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MPs, regulator clash over Sh1b Posta bailout plan

BUSINESS
By Frankline Sunday | February 14th 2021

Acting Director-General Communications Authority of Kenya Mercy Wanjau during World Post Day celebrations in Nairobi. [Jonah Onyango, Standard]

The Communication Authority of Kenya (CA) and the National Assembly are at loggerheads over a proposal to inject Sh1 billion annually into the Postal Corporation of Kenya (PCK), dealing a blow to the efforts to revive the ailing parastatal.

The National Assembly had recommended that CA injects Sh1 billion annually into PCK from proceeds of the Universal Service Fund (USF), the authority’s kitty to finance network infrastructure development in marginalised areas.

The proposals are contained in a report by Parliament’s Labour and Social Welfare Committee, following hearings on PCK’s failure to pay employee salaries between March and August last year.

“The financial performance of the institution continued to decline given the adverse effects of Covid-19 as experienced in the economy,” said the report. “Disruption in logistics and supply chain systems adversely affected postal business on global mail conveyance that accounts for 60 per cent of the annual turnover.”

In a rejoinder, CA Acting Director General Ms Mercy Wanjau told The Standard that the proposal to pay out Sh1 billion annually from the USF was not tenable in the near-term.

“The USF is a consultative project and we do plug in to support projects as needed across the ICT sector and this is a commitment we continue to make,” she explained.

Wanjau said the Sh1 billion annual payout was currently untenable and instead the corporation will be supported through a long-term plan.

“PCK needs support as a player in the communication sector yes, but we see it more as a long-term intervention and our five-year plan factors in this support,” she said. “We are also going to enforce the requirement that PCK has exclusive rights to deliver letters below 350g which is currently not the case because of the influx of private courier operators.”

Last year, PCK’s employees through the Communication Workers Union (COWU) wrote to the National Treasury and National Assembly to protest salary arrears, with the government eventually yielding to a Sh810 million bailout that was released in October.

In the submissions made through COWU Secretary-General Benson Okwaro, PCK employees said the Postmaster General and board members are political appointees who serve their own interests and have abandoned their oversight role.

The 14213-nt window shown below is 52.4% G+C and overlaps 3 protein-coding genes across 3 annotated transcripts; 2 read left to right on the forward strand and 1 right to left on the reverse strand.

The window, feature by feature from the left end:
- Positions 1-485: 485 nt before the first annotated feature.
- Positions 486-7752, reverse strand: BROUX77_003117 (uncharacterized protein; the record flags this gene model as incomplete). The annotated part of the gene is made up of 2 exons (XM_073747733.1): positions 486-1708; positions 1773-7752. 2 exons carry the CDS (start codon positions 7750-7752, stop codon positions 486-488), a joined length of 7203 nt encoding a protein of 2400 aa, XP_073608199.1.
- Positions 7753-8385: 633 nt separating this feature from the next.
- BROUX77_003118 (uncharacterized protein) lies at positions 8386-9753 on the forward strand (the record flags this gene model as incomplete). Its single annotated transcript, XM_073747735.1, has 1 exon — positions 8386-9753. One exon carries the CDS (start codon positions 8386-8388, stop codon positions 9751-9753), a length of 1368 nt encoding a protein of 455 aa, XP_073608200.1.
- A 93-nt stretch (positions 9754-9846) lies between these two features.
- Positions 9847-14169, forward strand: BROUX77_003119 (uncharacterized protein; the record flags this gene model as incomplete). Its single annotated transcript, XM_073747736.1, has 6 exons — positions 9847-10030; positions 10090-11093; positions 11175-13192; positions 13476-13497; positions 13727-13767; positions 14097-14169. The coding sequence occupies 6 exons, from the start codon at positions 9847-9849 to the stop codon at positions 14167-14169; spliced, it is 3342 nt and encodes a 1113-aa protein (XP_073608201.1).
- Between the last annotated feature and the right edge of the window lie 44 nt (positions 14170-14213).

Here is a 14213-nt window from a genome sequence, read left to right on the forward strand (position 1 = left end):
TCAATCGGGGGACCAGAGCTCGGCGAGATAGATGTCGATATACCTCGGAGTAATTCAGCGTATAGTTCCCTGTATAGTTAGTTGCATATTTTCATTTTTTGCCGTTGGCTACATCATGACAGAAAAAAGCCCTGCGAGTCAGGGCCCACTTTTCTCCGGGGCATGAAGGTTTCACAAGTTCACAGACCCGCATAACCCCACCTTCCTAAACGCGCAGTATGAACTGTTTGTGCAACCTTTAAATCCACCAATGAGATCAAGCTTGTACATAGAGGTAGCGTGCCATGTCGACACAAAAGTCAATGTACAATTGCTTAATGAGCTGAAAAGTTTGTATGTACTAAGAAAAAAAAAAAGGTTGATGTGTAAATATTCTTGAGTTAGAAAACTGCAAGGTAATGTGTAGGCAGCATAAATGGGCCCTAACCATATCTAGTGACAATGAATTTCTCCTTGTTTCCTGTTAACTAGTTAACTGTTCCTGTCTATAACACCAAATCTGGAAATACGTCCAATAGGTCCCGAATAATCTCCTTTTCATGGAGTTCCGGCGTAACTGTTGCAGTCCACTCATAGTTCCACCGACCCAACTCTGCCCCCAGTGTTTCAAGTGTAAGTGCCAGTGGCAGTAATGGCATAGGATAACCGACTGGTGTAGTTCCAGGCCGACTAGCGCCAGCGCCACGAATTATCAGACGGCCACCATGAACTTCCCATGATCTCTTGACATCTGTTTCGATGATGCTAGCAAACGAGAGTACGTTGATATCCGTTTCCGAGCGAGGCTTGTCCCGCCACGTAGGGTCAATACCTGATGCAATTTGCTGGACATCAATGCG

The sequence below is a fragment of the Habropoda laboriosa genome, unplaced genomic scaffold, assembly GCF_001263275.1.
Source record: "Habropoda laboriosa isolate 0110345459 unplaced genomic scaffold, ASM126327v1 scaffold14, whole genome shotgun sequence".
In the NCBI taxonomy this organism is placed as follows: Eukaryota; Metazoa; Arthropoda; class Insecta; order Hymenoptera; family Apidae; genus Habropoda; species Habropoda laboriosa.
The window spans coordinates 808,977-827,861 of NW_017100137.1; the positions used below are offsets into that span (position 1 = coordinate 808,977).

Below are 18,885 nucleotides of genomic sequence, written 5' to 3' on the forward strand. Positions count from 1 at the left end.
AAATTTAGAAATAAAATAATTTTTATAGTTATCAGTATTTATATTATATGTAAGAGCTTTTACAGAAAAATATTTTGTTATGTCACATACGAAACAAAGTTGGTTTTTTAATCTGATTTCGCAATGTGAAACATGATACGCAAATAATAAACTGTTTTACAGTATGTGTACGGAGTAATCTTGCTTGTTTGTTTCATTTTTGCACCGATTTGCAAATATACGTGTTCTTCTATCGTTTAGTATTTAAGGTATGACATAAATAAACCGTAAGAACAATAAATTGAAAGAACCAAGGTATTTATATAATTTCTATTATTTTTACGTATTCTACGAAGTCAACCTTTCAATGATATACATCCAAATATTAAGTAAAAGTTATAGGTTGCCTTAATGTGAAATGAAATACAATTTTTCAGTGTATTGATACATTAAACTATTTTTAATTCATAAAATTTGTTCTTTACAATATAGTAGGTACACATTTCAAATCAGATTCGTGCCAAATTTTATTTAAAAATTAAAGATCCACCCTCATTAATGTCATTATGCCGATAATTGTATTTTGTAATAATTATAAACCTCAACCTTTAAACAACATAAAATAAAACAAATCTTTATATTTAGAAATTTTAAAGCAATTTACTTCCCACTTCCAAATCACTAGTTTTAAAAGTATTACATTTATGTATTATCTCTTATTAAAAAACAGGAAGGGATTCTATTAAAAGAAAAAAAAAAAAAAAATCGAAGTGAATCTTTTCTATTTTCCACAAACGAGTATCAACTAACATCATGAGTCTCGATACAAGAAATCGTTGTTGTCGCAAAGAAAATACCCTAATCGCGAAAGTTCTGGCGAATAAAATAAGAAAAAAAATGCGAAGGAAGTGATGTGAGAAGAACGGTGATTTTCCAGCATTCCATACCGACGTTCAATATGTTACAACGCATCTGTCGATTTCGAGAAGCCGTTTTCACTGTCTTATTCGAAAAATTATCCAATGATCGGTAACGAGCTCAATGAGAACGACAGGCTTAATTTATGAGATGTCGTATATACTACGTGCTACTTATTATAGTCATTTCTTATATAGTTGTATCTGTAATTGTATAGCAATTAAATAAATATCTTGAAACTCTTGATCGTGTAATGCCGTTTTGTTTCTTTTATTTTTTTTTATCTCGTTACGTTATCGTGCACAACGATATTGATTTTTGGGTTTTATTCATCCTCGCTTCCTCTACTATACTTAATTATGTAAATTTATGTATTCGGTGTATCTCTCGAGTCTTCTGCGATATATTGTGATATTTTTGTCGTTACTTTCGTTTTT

“It has been difficult for PCK to do business for many reasons including lack of foresight by both the board and management to look outside the box and explore new horizons,” says the report.

PCK was also accused of using clients’ money as opposed to only keeping the commissions, with clients like Kenya Power, Nairobi Water, Ministry of Labour and Absa Banklisted as having been affected.

“The union was of the opinion that procurement of services by PCK should be checked,” explains the report. “For example, PCK acquired the services of an enterprise resource planning (ERP) which to date is not complete and the computers serving the ERP are leased instead of being bought which is very expensive.”

The management was also accused of irregular leasing of PCK’s prime properties across the country. “PCK has many assets which include plots and buildings,” states the report.

“There is a new approach of leasing them out in a questionable manner e.g City Square, Kisumu plot, Naivasha Post Office, Tom Mboya Post Office.”

PCK management however defended the move to lease out its premises arguing that the corporation was experimenting with new revenue streams and avenues of reducing costs.

“We signed agreements to lease the postal outlets to operators and this gives Kenyans an opportunity to run the post offices in a sort of franchise model and it also gives us more reach,” explained postmaster Dan Kagwe during an interview last year. Mr Kagwe also said the salary arrears that necessitated the bailout from Treasury were occasioned by the Covid-19, and that PCK could still be a large player in the communications sector if given an annual cash injection of Sh1 billion.

Parliament’s Labour and Social Welfare Committee agreed that the Sh1 billion bailout was necessary alongside other policy reforms.

“PCK has the potential to turnaround and pay dividends to the exchequer by…review of the policy on access to Universal Service Fund in support of the Universal Service Obligation by PCK,” explains the committee’s report in part.

“The corporation urgently requires annual funding of Sh1 billion to support the non-profitable offices in line with revised National ICT Policy 2020.”

The committee recommended that PCK be incorporated in the newly formed Kenya Transport and Logistics Network to provide the last mile delivery from the railway and ports. 

“The government should appoint PCK as the preferred clearing and forwarding agent and logistics service provider, restore payment of the orphaned and vulnerable children and older persons stipend through the post and extend the installation of the National Optic Fibre Backbone to every postal outlet,” says the report.

The last public audit report on the parastatal dating back to the 2016/2017 financial year paints a picture of an entity whose revenues have been declining as costs rise. According to the report, PCK made Sh2.5 billion in revenues for the 2016/2017 financial year, down from Sh2.6 billion in 2015/2016 and Sh3.3 billion in 2014/2015.

The bulk of the parastatal’s revenues (65 per cent) is derived from mail business with 24 per cent from courier services. Five and six per cent of the revenues come from rent and financial agency services. 

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